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Comment & Response |

Consequences of Influencing Physician Behavior—Reply

Timothy J. Judson, MD, MPH1; Kevin G. Volpp, MD, PhD2; Allan S. Detsky, MD, PhD3
[+] Author Affiliations
1Department of Medicine, University of California-San Francisco
2LDI Center for Health Incentives and Behavioral Economics, University of Pennsylvania, Philadelphia
3Institute for Health Policy, Management, and Evaluation, University of Toronto, Toronto, Ontario, Canada
JAMA. 2016;315(21):2351. doi:10.1001/jama.2016.1226.
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In Reply In response to our Viewpoint on extrinsic and intrinsic motivations to change physician behavior, Dr Meador states that incentives should be assessed for intended and unintended consequences, and we agree.

However, Meador argues that the rise of financial motivators has directly caused a decrease in clinical research and teaching. This argument is difficult to make conclusively, since so many factors have changed in academic medicine over this period. Our thesis in the Viewpoint was that a careful balance of extrinsic and intrinsic motivators, thoughtfully customized to one’s own organization, is key to promoting efficiency and drive. It is unlikely that any single financial motivator is decreasing the time spent on research and teaching. Instead, it is the balance of motivators and shifts in that balance that may affect how physicians spend their time.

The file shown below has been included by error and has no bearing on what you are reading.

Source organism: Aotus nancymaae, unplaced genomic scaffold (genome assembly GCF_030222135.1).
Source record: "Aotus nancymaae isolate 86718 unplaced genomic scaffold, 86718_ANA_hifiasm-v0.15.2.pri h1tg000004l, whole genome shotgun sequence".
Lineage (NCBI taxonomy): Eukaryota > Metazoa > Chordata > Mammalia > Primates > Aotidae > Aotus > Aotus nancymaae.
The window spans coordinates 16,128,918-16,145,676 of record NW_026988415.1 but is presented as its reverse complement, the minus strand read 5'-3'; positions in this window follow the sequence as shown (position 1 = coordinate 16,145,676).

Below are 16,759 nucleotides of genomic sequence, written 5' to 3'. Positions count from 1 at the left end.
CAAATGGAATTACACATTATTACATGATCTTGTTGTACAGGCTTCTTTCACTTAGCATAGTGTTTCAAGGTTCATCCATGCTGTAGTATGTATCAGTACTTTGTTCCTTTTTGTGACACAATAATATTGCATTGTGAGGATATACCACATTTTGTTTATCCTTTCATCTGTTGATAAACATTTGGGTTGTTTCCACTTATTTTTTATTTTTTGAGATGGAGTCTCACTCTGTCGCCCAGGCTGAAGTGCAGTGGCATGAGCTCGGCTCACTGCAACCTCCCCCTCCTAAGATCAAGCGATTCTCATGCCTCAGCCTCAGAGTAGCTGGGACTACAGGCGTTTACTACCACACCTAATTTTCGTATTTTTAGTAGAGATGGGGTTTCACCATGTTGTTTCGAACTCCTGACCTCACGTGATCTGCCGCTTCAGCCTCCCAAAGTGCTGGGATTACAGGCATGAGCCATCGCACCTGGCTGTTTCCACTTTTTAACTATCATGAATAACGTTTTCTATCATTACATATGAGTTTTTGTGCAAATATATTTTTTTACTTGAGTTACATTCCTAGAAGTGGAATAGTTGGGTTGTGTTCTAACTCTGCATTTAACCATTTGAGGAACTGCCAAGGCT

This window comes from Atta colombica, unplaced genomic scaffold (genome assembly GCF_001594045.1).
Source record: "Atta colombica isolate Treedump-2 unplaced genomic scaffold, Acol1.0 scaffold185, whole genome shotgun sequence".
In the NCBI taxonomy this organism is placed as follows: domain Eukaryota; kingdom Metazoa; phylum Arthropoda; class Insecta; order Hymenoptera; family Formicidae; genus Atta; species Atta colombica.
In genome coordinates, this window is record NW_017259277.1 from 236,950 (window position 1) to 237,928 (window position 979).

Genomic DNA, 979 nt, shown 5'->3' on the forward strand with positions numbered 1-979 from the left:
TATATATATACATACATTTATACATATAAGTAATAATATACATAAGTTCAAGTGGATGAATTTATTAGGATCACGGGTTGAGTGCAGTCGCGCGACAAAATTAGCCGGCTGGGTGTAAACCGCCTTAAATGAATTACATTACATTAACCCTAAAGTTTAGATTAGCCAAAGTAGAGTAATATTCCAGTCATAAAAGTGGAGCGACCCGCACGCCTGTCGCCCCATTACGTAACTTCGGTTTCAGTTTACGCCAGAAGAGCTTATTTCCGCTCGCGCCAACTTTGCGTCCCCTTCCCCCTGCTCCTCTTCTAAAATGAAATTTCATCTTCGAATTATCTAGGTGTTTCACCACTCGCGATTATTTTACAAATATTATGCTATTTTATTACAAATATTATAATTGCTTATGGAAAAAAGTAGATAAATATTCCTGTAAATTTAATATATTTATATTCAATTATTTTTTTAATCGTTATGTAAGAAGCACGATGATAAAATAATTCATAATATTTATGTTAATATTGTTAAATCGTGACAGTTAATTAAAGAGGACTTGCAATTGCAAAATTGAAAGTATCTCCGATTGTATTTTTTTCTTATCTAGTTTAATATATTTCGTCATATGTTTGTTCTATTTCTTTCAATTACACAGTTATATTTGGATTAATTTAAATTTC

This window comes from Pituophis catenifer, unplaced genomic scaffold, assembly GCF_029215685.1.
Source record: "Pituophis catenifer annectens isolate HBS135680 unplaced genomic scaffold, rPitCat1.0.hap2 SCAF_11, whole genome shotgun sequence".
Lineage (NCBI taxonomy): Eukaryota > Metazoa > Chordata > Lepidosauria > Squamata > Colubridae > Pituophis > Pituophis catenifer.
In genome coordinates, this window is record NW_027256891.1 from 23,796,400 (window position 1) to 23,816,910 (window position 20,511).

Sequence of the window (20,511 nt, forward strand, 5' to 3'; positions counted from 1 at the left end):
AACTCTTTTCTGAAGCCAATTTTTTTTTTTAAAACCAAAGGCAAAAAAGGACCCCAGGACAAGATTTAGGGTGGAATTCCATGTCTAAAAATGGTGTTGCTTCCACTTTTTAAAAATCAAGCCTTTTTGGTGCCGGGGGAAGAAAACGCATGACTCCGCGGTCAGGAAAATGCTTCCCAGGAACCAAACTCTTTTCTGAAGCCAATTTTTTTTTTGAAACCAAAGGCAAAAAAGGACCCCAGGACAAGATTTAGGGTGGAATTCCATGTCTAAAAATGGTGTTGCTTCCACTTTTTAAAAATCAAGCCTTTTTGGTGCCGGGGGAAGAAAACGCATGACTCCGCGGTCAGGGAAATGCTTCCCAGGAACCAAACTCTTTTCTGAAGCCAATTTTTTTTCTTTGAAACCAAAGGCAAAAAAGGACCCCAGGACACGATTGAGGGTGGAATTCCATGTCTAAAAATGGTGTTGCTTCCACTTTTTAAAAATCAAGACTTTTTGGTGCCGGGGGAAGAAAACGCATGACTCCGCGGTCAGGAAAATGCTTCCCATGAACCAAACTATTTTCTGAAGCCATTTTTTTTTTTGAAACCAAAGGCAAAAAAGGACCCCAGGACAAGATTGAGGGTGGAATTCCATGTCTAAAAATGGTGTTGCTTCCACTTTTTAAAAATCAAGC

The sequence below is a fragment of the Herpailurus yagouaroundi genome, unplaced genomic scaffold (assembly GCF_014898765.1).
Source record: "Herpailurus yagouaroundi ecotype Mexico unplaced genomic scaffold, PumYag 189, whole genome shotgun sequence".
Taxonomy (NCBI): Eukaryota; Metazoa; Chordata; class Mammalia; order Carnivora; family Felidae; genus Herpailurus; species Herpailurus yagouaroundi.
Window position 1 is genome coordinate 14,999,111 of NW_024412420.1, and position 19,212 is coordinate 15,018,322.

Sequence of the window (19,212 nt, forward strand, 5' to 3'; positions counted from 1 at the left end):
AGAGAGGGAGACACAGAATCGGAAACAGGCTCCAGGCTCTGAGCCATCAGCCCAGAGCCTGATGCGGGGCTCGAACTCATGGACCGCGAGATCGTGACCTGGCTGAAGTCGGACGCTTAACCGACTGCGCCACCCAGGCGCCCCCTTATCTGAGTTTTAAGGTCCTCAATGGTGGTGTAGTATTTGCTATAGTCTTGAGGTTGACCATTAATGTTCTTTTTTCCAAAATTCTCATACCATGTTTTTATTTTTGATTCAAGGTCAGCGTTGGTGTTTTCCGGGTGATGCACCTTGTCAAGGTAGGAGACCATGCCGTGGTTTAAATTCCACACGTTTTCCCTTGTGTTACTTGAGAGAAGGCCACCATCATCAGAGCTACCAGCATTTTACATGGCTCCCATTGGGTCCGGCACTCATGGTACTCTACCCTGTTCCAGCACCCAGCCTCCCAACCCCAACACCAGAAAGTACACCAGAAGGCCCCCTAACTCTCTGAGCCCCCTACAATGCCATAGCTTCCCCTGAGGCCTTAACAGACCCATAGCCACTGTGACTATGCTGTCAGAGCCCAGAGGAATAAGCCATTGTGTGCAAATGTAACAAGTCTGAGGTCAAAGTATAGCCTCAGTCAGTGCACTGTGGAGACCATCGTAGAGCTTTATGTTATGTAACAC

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June 7, 2016
Kimford J. Meador, MD
1Department of Neurology and Neurological Sciences, Stanford University, Stanford, California
JAMA. 2016;315(21):2350-2351. doi:10.1001/jama.2016.1223.
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